I came across this youtube gem recently. It’s a shorter artsier version of a lengthier clip (see additional link below). I think the narration adds a whole other dimension to stone balancing. As I said, some find this a mediation. I hope you enjoy.

More~
http://www.thehappyscientist.com/science-experiment/rock-stacking

The longer version http://youtu.be/kHVLi8LA_0Q

The Inuit culture also balanced stones. http://inuitinukshuk.com/

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phraseologyPhraseology I often wonder where certain words and sayings come from. For the next few weeks this word collector will be examining some familiar phrases to get at their heart. I think you’ll be surprised.
The phrase for today is ~ Keep your nose to the grindstone.

Thoughts are divided as to just where this phrase comes from. In common use, it means work without rest, but that’s far different from what it really means.

Some think it has to do with the miller sniffing the grindstone periodically to detect the smell of burning grain. With all the chaff and flour in the air, a fire would be something to be watchful of.  As plausible as this meaning appears at first glance, that stone would be a millstone not a grindstone.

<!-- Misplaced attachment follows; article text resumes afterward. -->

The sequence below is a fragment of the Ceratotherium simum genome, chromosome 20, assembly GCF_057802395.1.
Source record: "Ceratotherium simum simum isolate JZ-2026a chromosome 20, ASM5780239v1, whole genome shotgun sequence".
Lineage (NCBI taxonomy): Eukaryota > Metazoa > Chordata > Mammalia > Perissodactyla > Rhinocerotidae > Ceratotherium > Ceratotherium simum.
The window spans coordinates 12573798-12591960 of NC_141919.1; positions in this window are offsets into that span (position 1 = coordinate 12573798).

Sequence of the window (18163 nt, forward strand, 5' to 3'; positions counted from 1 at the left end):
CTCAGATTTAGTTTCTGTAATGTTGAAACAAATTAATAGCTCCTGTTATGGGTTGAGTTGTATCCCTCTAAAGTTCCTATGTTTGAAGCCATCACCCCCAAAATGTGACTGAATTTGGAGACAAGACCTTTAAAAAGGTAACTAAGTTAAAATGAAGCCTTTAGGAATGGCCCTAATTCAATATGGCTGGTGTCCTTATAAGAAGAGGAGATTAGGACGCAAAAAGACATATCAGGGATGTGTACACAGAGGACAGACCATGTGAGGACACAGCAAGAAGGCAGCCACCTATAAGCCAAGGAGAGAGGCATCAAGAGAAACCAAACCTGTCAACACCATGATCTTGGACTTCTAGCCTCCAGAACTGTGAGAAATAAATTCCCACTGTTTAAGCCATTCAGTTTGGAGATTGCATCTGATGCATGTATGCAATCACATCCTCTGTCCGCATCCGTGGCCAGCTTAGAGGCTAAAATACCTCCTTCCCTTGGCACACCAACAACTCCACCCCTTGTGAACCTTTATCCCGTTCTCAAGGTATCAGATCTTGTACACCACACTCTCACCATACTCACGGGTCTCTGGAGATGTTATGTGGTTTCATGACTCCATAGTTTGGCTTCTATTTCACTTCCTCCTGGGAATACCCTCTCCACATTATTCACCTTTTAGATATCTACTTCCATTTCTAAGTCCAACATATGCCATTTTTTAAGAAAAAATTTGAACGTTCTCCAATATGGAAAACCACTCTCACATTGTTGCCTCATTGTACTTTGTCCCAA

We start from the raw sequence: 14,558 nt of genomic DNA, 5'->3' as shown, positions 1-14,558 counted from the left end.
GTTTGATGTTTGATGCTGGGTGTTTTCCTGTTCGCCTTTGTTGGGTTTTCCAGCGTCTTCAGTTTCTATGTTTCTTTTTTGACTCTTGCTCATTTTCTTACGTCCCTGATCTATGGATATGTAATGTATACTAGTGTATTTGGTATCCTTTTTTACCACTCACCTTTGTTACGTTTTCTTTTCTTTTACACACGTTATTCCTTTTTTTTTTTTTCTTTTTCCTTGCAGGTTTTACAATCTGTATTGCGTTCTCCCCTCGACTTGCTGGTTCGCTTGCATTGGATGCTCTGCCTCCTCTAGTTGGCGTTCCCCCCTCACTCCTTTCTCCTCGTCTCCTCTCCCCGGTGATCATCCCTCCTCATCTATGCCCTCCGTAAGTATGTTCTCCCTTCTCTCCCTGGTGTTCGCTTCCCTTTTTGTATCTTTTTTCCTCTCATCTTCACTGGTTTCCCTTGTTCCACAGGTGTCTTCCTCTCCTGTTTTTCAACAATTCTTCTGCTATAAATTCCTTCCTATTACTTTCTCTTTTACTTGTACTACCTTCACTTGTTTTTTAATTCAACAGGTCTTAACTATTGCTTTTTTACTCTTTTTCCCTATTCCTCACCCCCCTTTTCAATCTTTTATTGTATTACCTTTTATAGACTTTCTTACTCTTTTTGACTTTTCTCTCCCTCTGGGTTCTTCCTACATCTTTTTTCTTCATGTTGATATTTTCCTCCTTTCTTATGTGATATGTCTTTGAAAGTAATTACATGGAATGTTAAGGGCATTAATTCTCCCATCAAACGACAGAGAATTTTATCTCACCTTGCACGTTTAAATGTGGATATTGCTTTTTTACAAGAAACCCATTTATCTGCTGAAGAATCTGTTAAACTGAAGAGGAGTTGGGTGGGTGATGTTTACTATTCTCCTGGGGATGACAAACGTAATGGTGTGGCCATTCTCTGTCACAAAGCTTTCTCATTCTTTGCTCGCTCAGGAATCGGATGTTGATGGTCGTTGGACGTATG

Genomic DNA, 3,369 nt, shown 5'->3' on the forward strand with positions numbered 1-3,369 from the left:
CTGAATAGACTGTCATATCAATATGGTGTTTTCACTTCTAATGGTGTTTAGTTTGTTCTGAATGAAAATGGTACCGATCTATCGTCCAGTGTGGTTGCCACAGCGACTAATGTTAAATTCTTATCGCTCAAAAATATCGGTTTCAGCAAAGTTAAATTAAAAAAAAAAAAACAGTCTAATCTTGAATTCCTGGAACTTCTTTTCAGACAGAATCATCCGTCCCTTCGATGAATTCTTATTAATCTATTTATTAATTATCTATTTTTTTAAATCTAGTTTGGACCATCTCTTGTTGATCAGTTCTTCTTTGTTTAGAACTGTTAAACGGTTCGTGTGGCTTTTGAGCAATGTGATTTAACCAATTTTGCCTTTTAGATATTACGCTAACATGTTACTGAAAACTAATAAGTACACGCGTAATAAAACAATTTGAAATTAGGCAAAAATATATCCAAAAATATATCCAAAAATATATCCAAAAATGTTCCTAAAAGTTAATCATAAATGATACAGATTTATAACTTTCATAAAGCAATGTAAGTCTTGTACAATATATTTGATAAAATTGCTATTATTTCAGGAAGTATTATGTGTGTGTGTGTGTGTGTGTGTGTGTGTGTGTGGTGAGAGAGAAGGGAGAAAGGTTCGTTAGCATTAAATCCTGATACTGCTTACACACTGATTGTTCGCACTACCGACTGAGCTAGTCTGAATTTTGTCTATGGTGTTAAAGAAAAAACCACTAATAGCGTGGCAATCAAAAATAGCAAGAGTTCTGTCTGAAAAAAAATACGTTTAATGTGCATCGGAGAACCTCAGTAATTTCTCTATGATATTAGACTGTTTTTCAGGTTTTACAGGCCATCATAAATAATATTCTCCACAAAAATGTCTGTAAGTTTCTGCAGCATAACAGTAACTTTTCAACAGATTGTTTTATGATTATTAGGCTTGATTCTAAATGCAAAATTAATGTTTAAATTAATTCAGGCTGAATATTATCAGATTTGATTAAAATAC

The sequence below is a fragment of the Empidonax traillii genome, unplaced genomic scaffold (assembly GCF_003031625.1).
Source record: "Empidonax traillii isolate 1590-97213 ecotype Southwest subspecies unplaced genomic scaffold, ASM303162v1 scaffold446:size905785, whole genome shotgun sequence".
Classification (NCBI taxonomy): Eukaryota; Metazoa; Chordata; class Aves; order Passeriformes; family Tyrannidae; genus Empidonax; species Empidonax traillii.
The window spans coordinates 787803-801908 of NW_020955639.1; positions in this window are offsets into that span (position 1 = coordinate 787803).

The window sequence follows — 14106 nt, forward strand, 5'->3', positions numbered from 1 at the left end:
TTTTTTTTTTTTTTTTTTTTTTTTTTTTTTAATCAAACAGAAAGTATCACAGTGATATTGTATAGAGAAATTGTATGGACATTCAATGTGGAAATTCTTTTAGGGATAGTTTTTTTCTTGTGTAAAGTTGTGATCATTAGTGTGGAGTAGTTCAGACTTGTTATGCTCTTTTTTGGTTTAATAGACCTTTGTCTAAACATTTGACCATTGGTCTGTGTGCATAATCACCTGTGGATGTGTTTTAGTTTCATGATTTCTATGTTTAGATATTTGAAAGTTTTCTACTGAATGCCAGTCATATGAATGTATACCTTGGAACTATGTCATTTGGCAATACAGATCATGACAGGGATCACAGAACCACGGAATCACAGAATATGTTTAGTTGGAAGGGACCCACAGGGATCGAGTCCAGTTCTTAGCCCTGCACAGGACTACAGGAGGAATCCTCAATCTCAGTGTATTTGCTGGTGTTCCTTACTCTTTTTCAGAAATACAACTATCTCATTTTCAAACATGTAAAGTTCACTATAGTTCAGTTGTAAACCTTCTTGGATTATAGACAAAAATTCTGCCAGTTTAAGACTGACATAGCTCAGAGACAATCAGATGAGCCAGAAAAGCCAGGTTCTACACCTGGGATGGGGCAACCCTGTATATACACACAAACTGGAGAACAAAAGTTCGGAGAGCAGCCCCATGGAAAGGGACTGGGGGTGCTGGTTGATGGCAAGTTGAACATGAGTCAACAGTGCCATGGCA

Were we to look to early citations of the phrase from the 1600s to determine exactly what it means, they suggest it’s actually a form of punishment. Holding a knife or axe to a grindstone sharpens nosethe metal. Imagine someone’s nose to the grindstone for a crime they committed. Yikes. The phrase’s original meaning faded with time but was apparently known for what it was around the turn of the last century when this photograph was staged. >>>

I’ll say it again — Yikes.

~❋~❋~❋~

RB4U purpleToday is Author Sam Cheever’s blog day. http://romancebooks4us.blogspot.com/